open(LOG, '>>/usr/spool/news/twitlog');     # (log is reserved)
                   # if the open fails, output is discarded

                   open(DBASE, '+<', 'dbase.mine')             # open for update
                       or die "Can't open 'dbase.mine' for update: $!";

                   open(DBASE, '+<dbase.mine')                 # ditto
                       or die "Can't open 'dbase.mine' for update: $!";

                   open(ARTICLE, '-|', "caesar <$article")     # decrypt article
                       or die "Can't start caesar: $!";

                   open(ARTICLE, "caesar <$article |")         # ditto
                       or die "Can't start caesar: $!";

                   open(EXTRACT, "|sort >/tmp/Tmp$$")          # $$ is our process id
                       or die "Can't start sort: $!";

                   # in memory files
                   open(MEMORY,'>', \$var)
                       or die "Can't open memory file: $!";
                   print MEMORY "foo!\n";                      # output will end up in $var

                   # process argument list of files along with any includes

                   foreach $file (@ARGV) {
                       process($file, 'fh00');
                   }

                   sub process {
                       my($filename, $input) = @_;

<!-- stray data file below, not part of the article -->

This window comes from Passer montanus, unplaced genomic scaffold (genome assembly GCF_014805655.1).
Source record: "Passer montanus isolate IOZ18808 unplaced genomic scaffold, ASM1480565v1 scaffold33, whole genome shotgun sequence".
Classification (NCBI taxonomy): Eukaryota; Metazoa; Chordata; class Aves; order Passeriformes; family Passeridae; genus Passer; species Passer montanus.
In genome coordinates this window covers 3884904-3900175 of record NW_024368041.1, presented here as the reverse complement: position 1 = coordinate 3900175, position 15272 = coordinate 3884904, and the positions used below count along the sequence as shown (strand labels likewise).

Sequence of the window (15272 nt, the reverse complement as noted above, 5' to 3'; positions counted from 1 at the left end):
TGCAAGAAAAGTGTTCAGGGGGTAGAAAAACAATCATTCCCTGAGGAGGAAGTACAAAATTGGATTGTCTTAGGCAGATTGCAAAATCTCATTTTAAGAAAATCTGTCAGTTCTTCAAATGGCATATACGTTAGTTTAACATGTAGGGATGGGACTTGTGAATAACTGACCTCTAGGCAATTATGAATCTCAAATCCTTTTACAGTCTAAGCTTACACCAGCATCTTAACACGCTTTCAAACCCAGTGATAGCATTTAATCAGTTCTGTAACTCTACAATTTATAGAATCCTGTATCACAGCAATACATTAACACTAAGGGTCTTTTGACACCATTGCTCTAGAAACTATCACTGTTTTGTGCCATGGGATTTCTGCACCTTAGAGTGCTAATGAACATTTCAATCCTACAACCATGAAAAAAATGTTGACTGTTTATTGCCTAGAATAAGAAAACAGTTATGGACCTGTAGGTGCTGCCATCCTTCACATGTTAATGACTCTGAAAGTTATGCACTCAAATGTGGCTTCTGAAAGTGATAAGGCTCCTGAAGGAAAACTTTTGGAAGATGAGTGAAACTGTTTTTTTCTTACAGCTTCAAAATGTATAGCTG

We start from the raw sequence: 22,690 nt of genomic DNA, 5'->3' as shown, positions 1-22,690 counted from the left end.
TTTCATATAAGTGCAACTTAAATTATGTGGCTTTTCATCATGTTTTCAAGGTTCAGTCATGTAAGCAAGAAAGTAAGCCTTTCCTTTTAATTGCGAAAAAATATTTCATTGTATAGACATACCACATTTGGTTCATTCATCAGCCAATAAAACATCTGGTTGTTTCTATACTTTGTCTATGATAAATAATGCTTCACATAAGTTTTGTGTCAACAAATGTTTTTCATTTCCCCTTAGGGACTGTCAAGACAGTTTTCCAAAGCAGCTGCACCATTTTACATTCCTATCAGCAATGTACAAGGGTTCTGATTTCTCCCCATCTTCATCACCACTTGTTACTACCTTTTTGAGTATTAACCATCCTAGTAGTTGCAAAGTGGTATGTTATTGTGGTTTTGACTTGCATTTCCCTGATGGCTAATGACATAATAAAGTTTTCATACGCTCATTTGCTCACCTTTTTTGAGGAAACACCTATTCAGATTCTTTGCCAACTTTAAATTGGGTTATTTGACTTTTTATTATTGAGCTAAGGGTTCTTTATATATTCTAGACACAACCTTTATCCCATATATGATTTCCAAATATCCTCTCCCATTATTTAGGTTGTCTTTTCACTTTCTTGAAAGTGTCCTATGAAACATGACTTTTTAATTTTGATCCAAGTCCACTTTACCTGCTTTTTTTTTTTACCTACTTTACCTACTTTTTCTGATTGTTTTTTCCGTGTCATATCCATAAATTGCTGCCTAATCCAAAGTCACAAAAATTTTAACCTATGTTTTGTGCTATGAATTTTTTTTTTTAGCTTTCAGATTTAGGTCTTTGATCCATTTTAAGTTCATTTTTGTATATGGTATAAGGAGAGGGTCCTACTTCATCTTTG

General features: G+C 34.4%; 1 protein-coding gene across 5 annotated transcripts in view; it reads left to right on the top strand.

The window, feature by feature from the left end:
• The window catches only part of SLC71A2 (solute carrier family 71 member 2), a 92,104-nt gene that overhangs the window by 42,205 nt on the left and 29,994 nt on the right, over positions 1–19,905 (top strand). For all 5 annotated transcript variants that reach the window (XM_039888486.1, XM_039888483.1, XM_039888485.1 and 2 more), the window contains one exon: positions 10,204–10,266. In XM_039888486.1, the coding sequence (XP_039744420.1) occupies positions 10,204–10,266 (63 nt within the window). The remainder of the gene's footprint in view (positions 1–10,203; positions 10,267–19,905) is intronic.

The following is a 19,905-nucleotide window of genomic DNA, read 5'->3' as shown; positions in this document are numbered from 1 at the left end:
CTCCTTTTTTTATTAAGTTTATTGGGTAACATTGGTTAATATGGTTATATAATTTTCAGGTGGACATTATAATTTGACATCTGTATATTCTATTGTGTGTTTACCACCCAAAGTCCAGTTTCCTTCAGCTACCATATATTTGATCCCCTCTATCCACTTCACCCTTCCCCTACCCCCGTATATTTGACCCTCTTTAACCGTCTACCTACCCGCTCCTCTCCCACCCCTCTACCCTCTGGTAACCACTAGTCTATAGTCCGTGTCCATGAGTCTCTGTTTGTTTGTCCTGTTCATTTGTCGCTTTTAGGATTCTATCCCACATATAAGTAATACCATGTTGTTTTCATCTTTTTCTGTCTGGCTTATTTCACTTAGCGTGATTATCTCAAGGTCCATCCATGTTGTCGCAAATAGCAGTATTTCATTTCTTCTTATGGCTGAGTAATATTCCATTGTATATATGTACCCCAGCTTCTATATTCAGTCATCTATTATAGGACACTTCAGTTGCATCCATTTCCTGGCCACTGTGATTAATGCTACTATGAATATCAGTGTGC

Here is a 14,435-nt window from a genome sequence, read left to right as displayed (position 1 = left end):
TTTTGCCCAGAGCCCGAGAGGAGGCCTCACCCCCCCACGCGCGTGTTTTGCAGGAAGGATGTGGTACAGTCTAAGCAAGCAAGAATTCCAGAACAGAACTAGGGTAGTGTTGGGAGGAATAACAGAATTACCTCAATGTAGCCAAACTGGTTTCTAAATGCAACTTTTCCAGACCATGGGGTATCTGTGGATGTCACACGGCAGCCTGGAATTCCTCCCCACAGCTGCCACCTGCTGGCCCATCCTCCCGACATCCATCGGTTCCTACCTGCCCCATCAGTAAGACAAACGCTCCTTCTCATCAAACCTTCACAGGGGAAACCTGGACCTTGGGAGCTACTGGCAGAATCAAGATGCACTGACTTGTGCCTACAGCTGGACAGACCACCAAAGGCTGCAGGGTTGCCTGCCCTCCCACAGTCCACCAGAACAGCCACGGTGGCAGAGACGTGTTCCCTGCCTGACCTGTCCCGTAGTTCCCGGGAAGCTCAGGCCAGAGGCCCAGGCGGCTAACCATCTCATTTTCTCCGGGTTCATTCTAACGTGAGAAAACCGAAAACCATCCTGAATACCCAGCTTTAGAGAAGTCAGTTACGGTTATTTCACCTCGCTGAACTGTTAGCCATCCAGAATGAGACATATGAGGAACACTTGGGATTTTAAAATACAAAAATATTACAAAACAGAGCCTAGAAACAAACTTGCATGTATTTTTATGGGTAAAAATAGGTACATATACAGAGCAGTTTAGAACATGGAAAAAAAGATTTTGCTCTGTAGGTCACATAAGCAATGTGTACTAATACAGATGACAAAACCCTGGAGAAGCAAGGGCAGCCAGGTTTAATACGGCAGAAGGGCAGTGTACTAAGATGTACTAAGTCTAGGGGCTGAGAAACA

$input++;               # this is a string increment
                       unless (open($input, $filename)) {
                           print STDERR "Can't open $filename: $!\n";
                           return;
                       }

                       local $_;
                       while (<$input>) {              # note use of indirection
                           if (/^#include "(.*)"/) {
                               process($1, $input);
                               next;
                           }
                           #...                # whatever
                       }
                   }

               You may also, in the Bourne shell tradition, specify an EXPR
               beginning with '>&', in which case the rest of the string is
               interpreted as the name of a filehandle (or file descriptor, if
               numeric) to be duped (as dup(2)) and opened.  You may use "&"
               after ">", ">>", "<", "+>", "+>>", and "+<".  The mode you
               specify should match the mode of the original filehandle.
               (Duping a filehandle does not take into account any existing
               contents of IO buffers.) If you use the 3 arg form then you can